Originally published November 4, 2013 by Hemant Mehta, The Friendly Atheist
Over the weekend, the Convention on the Constitution held meetings in Ireland to discuss changes to the nation’s Constitution and then make recommendations to the government.
Relevant to us is the need to repeal the blasphemy law, which currently states:
Atheist Ireland has been fighting for the law’s repeal for a while now and the group’s Chairperson Michael Nugent spoke at this weekend’s convention alongside fellow advocates for the law’s repeal, Professor David Nash of Oxford Brookes University and Human Rights Officer of Atheist Ireland Jane Donnelly.
PROGRESSIVE ATHEISTS (Australia) PROTESTING STATE VISIT FROM EVANGELICAL AFRICAN PASTOR
Pastor Enoch Adeboye is an evangelical pastor from Nigeria who promotes the existence of witches and wizards, resulting in the torture and death of young children and others in Nigeria, the wider African continent, and has also spread into Europe.
Adeboye is the leader of one of the fastest-growing Pentecostal churches in Africa, the Redeemed Christian Church of God, with over 6,000 affiliates and chapters around the world, including the US, Europe, and Asia. He is planning a 'tour through Australia and other southeast Pacific countries to raise money and plant new churches.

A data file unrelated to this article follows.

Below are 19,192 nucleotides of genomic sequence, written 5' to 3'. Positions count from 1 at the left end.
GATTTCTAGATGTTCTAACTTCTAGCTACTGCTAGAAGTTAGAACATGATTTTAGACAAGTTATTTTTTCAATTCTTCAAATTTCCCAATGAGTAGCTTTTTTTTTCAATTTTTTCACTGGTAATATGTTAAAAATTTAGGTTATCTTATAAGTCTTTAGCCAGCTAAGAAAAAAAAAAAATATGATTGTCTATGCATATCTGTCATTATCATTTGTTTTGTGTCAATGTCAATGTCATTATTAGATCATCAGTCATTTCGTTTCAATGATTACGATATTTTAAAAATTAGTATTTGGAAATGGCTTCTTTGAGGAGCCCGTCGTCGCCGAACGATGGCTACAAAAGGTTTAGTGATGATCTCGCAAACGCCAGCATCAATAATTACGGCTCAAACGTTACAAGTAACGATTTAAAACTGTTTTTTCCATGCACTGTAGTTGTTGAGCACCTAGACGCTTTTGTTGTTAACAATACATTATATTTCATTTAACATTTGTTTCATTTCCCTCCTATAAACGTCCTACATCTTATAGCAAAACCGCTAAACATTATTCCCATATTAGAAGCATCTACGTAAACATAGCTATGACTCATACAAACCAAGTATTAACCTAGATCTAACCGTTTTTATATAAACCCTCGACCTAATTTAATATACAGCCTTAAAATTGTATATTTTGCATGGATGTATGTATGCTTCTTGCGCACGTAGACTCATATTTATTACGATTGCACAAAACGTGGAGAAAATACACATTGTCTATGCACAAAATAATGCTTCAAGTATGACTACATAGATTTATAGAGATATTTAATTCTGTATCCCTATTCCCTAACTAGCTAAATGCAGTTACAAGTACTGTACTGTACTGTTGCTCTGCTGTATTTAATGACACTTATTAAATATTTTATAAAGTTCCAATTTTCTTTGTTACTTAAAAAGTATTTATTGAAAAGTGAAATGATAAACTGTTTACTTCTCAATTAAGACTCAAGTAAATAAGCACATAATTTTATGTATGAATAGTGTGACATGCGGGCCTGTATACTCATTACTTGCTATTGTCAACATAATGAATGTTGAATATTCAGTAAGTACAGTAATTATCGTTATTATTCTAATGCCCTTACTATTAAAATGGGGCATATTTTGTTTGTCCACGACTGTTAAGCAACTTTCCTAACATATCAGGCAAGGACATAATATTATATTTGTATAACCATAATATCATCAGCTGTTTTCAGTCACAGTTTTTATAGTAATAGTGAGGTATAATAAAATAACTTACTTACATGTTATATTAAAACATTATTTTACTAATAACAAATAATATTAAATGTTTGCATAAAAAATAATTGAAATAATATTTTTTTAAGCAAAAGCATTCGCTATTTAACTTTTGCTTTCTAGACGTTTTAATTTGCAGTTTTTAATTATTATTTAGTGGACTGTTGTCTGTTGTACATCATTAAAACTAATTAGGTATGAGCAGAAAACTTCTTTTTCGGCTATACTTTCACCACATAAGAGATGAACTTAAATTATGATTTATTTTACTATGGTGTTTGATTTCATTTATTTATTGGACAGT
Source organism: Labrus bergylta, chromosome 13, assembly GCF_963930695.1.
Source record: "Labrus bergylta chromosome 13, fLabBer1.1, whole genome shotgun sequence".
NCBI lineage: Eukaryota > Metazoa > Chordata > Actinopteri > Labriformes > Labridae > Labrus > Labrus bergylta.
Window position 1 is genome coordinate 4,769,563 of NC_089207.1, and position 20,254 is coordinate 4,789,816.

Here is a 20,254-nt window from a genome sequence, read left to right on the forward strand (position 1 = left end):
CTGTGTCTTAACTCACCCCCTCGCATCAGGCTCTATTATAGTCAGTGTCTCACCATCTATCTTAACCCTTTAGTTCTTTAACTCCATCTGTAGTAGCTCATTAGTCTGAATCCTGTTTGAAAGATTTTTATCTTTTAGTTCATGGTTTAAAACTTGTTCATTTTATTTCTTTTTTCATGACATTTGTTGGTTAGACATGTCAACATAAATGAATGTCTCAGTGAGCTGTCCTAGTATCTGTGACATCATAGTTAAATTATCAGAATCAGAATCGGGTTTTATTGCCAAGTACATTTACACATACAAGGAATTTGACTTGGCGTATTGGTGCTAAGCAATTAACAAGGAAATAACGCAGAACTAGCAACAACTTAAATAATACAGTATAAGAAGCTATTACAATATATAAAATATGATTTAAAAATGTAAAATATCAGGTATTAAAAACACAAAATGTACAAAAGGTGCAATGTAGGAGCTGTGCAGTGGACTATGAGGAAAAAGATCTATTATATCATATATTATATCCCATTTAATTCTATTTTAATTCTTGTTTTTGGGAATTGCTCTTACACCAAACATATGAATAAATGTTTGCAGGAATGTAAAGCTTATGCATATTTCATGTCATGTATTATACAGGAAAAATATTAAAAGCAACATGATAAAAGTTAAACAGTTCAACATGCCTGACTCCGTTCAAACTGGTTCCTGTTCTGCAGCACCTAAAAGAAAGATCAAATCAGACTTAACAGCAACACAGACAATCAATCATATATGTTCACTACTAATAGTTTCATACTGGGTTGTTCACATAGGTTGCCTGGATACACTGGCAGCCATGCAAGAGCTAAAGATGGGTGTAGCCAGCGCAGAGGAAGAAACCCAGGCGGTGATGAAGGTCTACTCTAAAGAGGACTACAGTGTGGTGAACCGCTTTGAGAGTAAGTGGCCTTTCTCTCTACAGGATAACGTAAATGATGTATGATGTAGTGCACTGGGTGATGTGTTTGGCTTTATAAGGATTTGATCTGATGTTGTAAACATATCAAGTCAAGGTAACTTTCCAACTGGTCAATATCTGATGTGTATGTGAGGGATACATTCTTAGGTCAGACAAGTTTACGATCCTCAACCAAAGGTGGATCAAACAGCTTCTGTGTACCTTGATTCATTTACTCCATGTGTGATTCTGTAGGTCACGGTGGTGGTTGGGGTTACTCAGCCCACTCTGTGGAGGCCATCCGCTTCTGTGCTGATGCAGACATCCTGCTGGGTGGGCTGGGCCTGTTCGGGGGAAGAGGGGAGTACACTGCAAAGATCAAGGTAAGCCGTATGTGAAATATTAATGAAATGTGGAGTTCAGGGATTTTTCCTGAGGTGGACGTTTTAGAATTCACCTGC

Rev. Adeboye is a controversial pastor who uses the Bible to promote the violent persecution of 'witches' and homosexuals, and who has been linked to a number of riots and assaults where people were attacked by his churchmembers. With the president of Nigeria as one of his congregants, he has been a powerful force to lobby the Nigerian government to ban same-sex marriage and criminalize homosexuality. He is one of the wealthiest pastors in Nigeria due to his ministry, holding a number of homes as well as private jets among his possessions, despite the vast majority of his parishioners living below the poverty level.
Progressive Atheists, an AAI Australian affiliate, is attempting to publicize the controversy of this pastor and petitioning the Australian government to refuse to grant him a visa to travel through Australia. AAI is encouraging all Australians to sign the petition and contact your federal representatives to support the ban. You can also join the Facebook group to publicize this campaign.
According to the Candian Broadcasting Company (CBC) news report, a proposed "charter of values" for the province of Quebec proposed by the government has been overwhelmingly positive.
Among other things, the proposed charter of values emphasizes the separation between religion and government in Quebec. For instance, public sector workers would not be permitted to wear overt religious symbols while at work under the proposed charter.